Located in the ancestral Tewa homelands of Northern New Mexico, Tewa Women United is a multicultural and multiracial organization founded and led by Native women.
The name “Tewa Women United” comes from the Tewa words wi don gi mu which can be transl Tewa Women United (TWU) started in 1989 as a support group for women from the Pueblos of the northern Rio Grande concerned with the traumatic effects of colonization, religious inquisition, and militarization leading to issues such as alcoholism, su***de, domestic/sexual violence and environmental violence. In the safe space we created, we transformed and empowered one another through critical analysis and by embracing and reaffirming our cultural identity. In 2001 we transitioned from an informal, all volunteer group to a 501(c)3 non-profit organization. Tewa Women United was incorporated for educational, social and benevolent purposes, specifically for the ending of all forms of violence against Native Women and girls, Mother Earth and to promote peace in New Mexico.
Operating as usual
Governor Michelle Lujan Grisham has proclaimed April 11-17 2021 as Black Maternal Health Week in New Mexico. This measure centers community, acknowledges health inequities and echoes national directives to prioritize Black maternal health in order to achieve equity in women’s health care, policy and provision. Both the local and national proclamations call upon us to actively de-construct racism in medicine, through the leadership of Black Mamas, Black Women led organizations, and the thought leadership of the communities most impacted.
- With thanks to New Mexico Birth Equity Collaborative
Something to celebrate: Jade Begay of the Pueblo of Tesuque is one of two New Mexicans chosen for the new White House Environmental Justice Advisory Council, which has 26 members from around the country.
“I really attribute what I do and who I am right now to being a Pueblo kid, growing up in that community, really immersed in my culture, really immersed in my traditions,” said Begay, climate justice campaign director for NDN Collective, an Indigenous rights group.
Remembering this today, as we remember and honor the life of Daunte Wright.
Police violence against Black people and all peoples must stop, militarized policing must be defunded. We must consciously intend and commit to stop inflicting suffering upon each other. We must all divest of the tactics and strategies of the Culture of Violence. We must refuse to be used as tools to harm to our relatives and our Earth Mother. We believe that hatred and cruelty are learned and conditioned behaviors, not our natural way of being. We have, within each of us, the Power and Light to come together and end this Culture of Violence.
Tewa Women United envisions movement(s) rooted in P’in Haa (Breath of Heart/Life) and P’in Nall (Touching Heart and Spirit) that nurture and celebrate the collective power of beloved families, communities, and Nung Ochuu Quiyo (Earth Mother).
wonderful opportunity for youth.... contribute your art, poetry, photography, or writing to help create this new Zine from Communities for Clean Water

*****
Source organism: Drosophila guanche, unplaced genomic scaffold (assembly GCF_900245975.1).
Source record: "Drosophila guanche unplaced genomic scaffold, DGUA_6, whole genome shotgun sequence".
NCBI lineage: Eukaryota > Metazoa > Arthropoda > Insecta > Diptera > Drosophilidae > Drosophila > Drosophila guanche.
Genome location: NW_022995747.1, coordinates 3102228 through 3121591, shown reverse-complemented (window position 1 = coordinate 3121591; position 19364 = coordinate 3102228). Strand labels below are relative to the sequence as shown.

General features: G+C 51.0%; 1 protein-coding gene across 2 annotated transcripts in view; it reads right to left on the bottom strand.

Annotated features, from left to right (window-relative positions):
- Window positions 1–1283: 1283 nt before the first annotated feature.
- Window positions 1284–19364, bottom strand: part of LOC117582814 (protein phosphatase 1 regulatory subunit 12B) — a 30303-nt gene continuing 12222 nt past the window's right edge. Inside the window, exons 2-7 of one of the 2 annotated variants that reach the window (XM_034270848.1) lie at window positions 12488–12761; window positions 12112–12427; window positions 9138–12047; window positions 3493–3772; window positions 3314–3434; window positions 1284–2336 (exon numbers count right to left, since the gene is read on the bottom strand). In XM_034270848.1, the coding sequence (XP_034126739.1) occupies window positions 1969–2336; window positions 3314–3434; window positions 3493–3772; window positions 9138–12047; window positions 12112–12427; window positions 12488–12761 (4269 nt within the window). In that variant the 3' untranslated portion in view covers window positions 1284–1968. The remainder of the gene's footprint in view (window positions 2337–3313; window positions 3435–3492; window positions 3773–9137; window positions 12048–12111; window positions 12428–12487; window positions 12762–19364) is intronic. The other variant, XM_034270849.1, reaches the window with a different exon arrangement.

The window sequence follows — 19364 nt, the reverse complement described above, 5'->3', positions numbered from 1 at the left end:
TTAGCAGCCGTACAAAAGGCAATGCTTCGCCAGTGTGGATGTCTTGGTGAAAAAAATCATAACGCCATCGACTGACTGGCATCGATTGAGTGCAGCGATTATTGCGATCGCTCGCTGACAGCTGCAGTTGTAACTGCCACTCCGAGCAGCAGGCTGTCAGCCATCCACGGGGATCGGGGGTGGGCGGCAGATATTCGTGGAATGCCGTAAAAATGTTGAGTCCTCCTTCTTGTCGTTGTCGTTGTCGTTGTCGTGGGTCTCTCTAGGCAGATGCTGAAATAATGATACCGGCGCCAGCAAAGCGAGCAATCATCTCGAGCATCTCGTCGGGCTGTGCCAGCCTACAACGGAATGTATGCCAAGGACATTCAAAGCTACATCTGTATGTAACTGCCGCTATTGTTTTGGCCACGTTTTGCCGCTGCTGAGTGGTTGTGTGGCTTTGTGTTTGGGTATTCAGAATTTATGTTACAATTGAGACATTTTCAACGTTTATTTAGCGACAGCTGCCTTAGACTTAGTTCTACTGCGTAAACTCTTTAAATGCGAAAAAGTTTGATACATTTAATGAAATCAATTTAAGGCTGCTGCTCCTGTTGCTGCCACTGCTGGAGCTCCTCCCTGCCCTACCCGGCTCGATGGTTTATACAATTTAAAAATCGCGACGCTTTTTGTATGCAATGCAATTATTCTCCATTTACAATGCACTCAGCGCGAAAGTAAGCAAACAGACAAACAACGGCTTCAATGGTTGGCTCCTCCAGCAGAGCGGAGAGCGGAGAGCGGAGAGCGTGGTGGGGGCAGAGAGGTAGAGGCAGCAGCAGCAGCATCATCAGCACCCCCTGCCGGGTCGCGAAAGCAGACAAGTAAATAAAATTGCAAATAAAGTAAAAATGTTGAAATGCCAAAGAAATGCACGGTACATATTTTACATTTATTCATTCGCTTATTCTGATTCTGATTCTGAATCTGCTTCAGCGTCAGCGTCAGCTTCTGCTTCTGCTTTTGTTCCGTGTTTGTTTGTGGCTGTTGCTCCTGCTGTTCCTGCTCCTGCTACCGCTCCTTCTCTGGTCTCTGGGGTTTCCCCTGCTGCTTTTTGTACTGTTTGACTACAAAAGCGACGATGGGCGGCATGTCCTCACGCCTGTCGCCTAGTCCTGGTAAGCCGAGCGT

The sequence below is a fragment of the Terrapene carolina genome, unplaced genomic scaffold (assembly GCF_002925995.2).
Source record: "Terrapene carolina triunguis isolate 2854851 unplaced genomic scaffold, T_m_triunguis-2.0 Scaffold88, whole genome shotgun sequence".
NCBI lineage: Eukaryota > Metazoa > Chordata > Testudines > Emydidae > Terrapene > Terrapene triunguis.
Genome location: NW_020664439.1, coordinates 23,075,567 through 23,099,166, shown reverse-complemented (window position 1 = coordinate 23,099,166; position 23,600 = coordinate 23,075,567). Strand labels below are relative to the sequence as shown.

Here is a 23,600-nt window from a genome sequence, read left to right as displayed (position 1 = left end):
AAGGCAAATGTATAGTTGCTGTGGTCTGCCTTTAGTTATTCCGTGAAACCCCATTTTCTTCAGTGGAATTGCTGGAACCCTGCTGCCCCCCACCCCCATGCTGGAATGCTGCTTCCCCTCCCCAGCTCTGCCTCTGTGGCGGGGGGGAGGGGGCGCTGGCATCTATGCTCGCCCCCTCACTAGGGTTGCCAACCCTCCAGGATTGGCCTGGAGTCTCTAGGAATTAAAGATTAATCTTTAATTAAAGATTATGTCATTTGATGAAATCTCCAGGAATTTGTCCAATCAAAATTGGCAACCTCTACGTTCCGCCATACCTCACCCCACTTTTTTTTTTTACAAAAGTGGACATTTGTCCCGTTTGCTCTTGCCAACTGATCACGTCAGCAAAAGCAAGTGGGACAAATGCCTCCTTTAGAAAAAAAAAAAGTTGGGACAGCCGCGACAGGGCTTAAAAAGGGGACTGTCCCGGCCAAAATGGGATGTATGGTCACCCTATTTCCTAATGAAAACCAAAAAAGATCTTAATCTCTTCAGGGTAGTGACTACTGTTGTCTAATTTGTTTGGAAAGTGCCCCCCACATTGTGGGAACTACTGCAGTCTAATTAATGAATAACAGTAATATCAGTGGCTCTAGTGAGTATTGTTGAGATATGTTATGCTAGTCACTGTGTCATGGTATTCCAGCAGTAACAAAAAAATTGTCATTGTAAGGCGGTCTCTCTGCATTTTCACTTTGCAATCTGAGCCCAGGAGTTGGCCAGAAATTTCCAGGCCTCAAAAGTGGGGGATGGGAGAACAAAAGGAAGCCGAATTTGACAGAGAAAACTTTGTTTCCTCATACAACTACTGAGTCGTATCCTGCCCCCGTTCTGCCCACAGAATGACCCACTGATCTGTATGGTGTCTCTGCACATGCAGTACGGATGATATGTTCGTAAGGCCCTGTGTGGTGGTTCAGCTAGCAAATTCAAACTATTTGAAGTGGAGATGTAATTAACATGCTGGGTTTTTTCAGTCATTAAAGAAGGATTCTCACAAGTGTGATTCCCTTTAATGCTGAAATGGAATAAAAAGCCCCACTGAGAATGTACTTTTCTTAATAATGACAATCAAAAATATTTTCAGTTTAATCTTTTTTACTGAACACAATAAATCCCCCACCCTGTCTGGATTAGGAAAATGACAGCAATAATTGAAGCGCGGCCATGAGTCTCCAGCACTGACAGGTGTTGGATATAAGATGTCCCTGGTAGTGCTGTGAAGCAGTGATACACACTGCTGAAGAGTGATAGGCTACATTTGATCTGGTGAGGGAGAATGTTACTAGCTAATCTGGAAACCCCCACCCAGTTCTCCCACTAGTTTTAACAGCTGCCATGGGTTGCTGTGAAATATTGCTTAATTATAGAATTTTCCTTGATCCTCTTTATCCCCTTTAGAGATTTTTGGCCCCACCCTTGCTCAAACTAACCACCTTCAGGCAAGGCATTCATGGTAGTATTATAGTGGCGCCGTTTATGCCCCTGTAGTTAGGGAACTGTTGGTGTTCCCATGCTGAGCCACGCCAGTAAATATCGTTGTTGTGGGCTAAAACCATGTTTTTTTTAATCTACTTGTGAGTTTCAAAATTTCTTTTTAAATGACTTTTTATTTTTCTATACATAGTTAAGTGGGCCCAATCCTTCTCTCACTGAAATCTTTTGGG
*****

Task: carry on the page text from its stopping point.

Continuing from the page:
Calling all youth and community artists!
Communities for Clean Water is working on a new ZINE and would love to feature your art, poetry, photography or writing. Open to all mediums and creative ideas. Submissions due June 1st!
Some questions to spark your reflection:
** Why is water sacred to you?
** What does it feel like in your body to live near LANL?
** How has your family and community been impacted by LANL?
** If water, land and air could speak, what would their message be?
Nuclear Issues Study Group, YUCCA Action, Tewa Women United, Amigos Bravos, New Mexico Acequia Association, New Mexico Environmental Law Center, Northern Youth Project, Alas De Agua Art Collective
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LaDonna Tamakawastewin Allard *** Rest in power
"...when Dakota Access first came, I looked at the pipeline map and knew that my entire world was in danger. If we allow this pipeline, we will lose everything. We are the river, and the river is us. We have no choice but to stand up.”
Allard was one of the founders of the Sacred Stones Camp, which was the first resistance camp aimed at stopping the Dakota Access Pipeline in Cannonball, North Dakota on her family’s land.
She died on Saturday, April 10, from brain cancer at the age of 64. All respect to this courageous woman.
Tewa Women United is at the forefront of interventions to end violence against women and girls, and recognizes how violence against women creates deep and lasting impacts for families and communities.
TWU's Yiya Vi Kagingdi Doula Project was started as a response to the child sexual abuse and sexual violence that we were seeing in our local communities. Giving people a voice, teaching healthy touch and attachment, and creating trusted networks of support around pregnancy, birth and early childhood were among the project's original objectives.
Our work has always focused on providing survivor centered care, to encourage healing and advocacy in our communities. Today, we continue to uplift this as a core understanding and skill set of community-based doula practice.
Last spring, we were overjoyed to open up the Española Healing Foods Seed Library. The library had to go dormant for most of the pandemic, but it's once again open! You can access the seed library inside the City of Española Public Library, open Monday through Friday, 8:30 - 11 am and 1 - 4 pm. Learn more about the seed library here: https://tewawomenunited.org/espanola-healing-foods-seed-library